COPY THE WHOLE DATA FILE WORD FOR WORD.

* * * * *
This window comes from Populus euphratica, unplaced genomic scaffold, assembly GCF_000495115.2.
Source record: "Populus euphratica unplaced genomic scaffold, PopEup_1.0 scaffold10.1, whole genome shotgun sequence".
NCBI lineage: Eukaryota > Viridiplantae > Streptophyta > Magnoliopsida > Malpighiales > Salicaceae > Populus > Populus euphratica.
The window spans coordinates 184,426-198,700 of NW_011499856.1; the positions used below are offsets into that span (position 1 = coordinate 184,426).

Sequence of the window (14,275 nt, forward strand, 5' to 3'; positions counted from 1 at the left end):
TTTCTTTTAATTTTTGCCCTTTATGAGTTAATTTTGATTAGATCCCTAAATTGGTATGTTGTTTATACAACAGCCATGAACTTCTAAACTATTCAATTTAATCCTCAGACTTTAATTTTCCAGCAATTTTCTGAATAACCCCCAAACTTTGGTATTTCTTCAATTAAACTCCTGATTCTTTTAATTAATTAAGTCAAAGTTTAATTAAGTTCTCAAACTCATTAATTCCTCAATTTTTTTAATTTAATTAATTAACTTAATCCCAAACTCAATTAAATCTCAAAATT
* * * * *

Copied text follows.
This window comes from Populus euphratica, unplaced genomic scaffold, assembly GCF_000495115.2.
Source record: "Populus euphratica unplaced genomic scaffold, PopEup_1.0 scaffold10.1, whole genome shotgun sequence".
NCBI lineage: Eukaryota > Viridiplantae > Streptophyta > Magnoliopsida > Malpighiales > Salicaceae > Populus > Populus euphratica.
The window spans coordinates 184,426-198,700 of NW_011499856.1; the positions used below are offsets into that span (position 1 = coordinate 184,426).

Sequence of the window (14,275 nt, forward strand, 5' to 3'; positions counted from 1 at the left end):
TTTCTTTTAATTTTTGCCCTTTATGAGTTAATTTTGATTAGATCCCTAAATTGGTATGTTGTTTATACAACAGCCATGAACTTCTAAACTATTCAATTTAATCCTCAGACTTTAATTTTCCAGCAATTTTCTGAATAACCCCCAAACTTTGGTATTTCTTCAATTAAACTCCTGATTCTTTTAATTAATTAAGTCAAAGTTTAATTAAGTTCTCAAACTCATTAATTCCTCAATTTTTTTAATTTAATTAATTAACTTAATCCCAAACTCAATTAAATCTCAAAATT